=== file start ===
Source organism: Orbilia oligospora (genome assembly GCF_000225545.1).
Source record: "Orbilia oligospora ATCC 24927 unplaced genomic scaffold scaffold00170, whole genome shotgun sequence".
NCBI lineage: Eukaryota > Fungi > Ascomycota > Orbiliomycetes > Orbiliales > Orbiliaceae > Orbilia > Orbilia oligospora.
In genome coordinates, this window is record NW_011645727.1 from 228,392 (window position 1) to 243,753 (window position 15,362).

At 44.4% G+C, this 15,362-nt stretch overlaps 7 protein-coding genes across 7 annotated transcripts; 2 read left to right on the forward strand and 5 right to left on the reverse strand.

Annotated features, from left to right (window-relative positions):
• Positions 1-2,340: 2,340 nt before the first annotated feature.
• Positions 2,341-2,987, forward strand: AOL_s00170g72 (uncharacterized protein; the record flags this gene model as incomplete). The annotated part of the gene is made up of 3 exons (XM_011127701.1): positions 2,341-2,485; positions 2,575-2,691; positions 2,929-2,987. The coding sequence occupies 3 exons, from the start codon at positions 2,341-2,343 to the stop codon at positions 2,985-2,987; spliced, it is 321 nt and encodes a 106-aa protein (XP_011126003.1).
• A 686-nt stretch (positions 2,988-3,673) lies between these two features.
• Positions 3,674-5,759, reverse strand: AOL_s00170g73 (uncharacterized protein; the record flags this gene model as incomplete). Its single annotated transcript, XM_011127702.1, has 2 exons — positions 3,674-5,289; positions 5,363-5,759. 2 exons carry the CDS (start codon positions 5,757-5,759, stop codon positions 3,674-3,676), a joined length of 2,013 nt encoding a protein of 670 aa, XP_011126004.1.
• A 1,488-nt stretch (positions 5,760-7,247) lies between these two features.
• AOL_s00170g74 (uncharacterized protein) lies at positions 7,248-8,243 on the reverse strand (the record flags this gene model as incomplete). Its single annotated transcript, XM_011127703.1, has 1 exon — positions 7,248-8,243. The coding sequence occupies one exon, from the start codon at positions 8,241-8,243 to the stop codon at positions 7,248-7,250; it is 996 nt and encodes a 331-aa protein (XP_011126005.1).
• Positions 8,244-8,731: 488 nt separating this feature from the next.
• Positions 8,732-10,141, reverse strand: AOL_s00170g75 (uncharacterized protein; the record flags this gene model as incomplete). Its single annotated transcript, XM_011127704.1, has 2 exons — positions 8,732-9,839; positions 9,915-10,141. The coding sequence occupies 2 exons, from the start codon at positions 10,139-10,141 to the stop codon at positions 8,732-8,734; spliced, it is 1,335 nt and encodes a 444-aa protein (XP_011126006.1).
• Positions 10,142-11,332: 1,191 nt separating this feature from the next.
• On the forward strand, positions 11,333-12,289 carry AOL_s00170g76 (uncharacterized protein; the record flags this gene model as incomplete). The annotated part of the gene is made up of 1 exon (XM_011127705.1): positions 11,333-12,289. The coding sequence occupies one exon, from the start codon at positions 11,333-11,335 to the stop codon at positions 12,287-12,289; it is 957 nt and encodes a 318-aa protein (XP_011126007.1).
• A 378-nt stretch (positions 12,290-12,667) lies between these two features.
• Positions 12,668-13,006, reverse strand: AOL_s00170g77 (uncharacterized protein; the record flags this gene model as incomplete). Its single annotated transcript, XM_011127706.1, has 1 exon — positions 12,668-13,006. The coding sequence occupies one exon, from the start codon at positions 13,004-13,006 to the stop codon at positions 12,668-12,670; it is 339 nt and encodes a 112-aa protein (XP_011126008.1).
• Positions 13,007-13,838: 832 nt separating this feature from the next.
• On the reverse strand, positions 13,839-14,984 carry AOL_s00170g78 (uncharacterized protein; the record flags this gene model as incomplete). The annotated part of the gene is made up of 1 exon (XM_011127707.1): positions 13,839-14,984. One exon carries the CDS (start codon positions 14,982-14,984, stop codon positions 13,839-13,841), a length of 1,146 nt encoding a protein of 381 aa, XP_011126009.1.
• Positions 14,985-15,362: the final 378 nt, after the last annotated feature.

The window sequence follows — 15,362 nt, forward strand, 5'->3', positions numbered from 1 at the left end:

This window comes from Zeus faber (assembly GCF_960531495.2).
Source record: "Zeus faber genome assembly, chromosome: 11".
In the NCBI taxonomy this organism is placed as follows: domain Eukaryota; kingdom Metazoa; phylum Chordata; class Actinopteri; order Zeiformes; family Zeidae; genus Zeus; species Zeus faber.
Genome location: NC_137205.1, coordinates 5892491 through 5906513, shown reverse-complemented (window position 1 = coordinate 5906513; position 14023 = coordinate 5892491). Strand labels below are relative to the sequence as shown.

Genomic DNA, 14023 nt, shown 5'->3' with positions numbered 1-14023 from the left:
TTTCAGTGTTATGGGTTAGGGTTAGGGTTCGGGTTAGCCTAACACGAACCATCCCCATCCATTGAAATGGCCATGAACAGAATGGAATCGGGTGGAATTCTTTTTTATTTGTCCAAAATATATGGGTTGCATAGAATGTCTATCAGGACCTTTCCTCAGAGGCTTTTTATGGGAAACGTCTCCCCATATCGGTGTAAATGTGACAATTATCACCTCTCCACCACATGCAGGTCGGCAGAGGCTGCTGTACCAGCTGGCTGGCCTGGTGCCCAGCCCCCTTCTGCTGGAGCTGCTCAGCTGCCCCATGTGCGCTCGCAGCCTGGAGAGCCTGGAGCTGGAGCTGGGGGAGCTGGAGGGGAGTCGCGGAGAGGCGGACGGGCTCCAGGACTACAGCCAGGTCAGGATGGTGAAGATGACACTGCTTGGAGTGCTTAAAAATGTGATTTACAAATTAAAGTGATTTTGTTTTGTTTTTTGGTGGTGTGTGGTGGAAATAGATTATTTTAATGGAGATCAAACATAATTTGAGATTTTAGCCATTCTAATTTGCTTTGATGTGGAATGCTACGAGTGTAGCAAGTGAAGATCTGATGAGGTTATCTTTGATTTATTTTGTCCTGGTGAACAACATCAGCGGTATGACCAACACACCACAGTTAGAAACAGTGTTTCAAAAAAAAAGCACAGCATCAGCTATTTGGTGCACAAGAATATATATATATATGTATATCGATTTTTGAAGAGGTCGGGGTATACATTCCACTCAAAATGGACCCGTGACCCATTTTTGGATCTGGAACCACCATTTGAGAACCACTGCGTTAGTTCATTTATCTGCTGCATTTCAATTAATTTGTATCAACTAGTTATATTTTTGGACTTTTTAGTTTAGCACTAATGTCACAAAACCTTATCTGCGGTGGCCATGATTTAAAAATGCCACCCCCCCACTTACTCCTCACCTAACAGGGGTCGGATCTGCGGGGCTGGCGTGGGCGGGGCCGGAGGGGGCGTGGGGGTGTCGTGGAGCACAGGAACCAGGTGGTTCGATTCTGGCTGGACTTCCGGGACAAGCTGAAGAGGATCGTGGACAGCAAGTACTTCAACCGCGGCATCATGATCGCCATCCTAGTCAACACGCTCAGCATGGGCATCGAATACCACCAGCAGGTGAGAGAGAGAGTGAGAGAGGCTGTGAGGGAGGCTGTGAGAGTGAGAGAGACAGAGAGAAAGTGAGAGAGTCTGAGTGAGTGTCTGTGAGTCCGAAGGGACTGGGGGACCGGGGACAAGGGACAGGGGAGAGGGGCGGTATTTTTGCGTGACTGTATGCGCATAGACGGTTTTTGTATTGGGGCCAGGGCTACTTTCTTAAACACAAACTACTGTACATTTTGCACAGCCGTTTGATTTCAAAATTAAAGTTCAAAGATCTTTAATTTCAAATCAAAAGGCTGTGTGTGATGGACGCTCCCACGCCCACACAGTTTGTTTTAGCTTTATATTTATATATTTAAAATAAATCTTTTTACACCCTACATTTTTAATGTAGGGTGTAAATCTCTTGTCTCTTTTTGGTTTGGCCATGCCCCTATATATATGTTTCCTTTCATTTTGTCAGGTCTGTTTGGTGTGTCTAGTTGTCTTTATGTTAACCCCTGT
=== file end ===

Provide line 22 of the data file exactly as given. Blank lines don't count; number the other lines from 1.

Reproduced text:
The window sequence follows — 15,362 nt, forward strand, 5'->3', positions numbered from 1 at the left end: